Eintracht fans celebrate all night long the Europa League win

meIn Seville, the Eintracht champions had yet to lift the Europa League trophy after beating Glasgow Rangers 5-4 on penalties when a mass frenzy of partying began on their home ground in Frankfurt, which the city center witnessed at best only after the veteran’s World Cup win in 2014. On the factory loop, individual honkers quickly turn into parades, and soon after midnight, many people flock through Zeil and it looks like it’s time to shop. Everyone sings, shouts and critiques as best they can after this thrilling penalty shootout movie.

Eintracht songs in all variations and from all throats resound all night in Stephanstraße: “White and black as snow – this is SGE” exclaimed two teenage girls who were probably drunk with other things. They only know Eintracht’s last international victory so far from the stories of their parents, who were still children when they won the UEFA Cup in 1980, but are more confident now: ‘We made history’.

The epicenter of Romerberg

Minute by minute narrowing in Hauptwache, in Rossmarkt, motorcades condensed into a solid mass of metal plates, upper bodies dangle from lower side windows, sometimes bare, sometimes draped in T-shirts, flags, and scarves in colors SBU waving through open roofs, deafening concerts of number Countless trumpets hovers over everything.

Party all night: Downtown Frankfurt besieged by tens of thousands.





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Victory celebration in Frankfurt
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The epicenter of Romerberg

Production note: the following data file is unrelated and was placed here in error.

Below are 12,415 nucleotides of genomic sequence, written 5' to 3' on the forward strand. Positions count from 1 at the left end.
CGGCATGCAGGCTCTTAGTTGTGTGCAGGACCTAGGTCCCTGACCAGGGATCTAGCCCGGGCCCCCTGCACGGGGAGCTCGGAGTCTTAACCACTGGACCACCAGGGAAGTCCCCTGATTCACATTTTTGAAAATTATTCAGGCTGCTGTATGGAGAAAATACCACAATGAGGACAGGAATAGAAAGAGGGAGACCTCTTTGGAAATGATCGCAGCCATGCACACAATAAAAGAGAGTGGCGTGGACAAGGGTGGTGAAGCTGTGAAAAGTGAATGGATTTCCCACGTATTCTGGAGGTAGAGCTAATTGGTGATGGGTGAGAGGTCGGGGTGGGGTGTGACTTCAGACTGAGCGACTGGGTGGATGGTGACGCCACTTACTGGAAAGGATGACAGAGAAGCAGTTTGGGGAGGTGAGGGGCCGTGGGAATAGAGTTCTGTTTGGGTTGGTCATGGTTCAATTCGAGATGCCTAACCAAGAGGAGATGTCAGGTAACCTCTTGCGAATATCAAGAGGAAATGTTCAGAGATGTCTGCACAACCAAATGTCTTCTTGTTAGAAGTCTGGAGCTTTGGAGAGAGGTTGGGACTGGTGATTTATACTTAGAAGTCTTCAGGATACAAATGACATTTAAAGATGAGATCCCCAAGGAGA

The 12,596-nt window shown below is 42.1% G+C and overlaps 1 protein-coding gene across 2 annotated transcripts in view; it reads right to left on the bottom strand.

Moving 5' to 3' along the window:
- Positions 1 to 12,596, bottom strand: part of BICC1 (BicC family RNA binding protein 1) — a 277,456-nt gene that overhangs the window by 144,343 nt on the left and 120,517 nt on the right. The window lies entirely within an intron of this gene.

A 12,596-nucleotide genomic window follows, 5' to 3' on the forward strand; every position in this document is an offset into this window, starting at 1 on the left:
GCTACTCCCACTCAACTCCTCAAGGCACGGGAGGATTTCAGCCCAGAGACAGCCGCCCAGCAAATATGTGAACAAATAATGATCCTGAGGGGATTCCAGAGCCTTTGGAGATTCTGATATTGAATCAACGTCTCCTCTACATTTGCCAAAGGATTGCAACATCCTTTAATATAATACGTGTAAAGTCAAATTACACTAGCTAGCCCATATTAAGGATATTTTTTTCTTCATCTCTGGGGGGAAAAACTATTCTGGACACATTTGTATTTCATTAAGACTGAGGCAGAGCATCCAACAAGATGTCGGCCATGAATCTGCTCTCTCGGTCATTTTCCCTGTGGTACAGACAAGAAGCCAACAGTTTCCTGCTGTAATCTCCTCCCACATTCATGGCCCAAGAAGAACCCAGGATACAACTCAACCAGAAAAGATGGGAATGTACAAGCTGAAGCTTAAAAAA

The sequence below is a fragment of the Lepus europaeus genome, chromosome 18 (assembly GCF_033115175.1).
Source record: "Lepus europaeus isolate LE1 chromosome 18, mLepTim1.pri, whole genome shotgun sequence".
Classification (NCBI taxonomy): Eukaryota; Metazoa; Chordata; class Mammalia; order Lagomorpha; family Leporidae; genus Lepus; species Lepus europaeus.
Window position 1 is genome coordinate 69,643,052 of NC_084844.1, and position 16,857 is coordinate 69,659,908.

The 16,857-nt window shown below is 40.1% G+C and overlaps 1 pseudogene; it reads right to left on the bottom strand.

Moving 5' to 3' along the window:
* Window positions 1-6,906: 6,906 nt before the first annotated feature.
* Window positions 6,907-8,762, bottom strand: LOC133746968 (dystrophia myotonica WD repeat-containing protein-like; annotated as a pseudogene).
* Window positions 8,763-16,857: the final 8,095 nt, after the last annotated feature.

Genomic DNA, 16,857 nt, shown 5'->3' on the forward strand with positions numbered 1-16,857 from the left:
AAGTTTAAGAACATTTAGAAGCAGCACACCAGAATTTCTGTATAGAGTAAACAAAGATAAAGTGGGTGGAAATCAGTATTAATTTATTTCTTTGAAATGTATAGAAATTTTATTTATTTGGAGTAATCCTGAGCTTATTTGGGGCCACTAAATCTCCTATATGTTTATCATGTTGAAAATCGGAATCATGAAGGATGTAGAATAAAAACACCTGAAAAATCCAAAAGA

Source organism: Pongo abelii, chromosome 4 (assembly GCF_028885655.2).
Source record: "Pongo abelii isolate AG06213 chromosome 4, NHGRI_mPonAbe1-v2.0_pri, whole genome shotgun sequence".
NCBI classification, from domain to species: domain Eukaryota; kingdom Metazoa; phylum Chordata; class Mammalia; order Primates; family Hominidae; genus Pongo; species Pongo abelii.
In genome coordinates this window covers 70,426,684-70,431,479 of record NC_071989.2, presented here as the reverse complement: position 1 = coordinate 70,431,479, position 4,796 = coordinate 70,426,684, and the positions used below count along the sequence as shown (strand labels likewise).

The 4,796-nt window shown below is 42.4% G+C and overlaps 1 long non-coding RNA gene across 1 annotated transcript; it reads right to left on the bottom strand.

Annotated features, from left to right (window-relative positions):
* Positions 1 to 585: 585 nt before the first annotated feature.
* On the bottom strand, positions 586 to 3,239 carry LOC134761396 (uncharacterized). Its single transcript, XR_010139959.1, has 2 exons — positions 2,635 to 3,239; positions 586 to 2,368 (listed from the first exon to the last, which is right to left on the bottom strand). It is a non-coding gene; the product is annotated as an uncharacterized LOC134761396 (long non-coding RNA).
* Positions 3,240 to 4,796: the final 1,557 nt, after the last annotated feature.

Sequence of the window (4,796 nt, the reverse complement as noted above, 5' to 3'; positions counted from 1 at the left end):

However, the center of tonight’s Frankfurt is in Römerberg. Here, where the superstructure, booths and loudspeakers are already in place to celebrate the Seville winners on the balcony of the town hall the following afternoon, a sea of ​​revelers waves around the colossal Eintracht flag. Römerberg’s bungalows bathe in a glowing red light, fireworks echo from in front of town hall, and rockets soar into the darkened sky. “O Eintracht Frankfurt – Schalalallala” some sing happily, but then the intermittent shouted “UEFA Champions League” prevails and eventually echoes all the way to Paulskirche. “We are not done yet,” said a plump young man in a Hinteregger shirt to his two companions, putting his arms around their shoulders and drawing them into the crowd.

Police loudspeaker announcements can be heard from Berliner Strasse that revelers should keep the rescue lane clear, but the request went unheeded. Assaults against police and rescue workers mix with the mood of celebration, a few drunks climb on the gables set up to receive Römerberg, bottles fly in the air, glass shatters, and shards shine on the cobblestones. At least bottles are being thrown at police officers, the police announced via Twitter. At least one thing is for sure: you should avoid downtown tomorrow by bike.

Then things will continue in the city when the team appears on the Roman balcony after their return in the evening around 7 pm at the earliest: “A dream come true. You are our heroes!” With these words Mayor Peter Feldmann congratulated Eintracht. “The whole city is happy with our unity. We will give Eintracht a warm welcome to Römerberg when they return.” The plan is for the team to sign the City’s Golden Book at a reception when they return in the evening. The team will then present the cup to the fans on the Romanian balcony.

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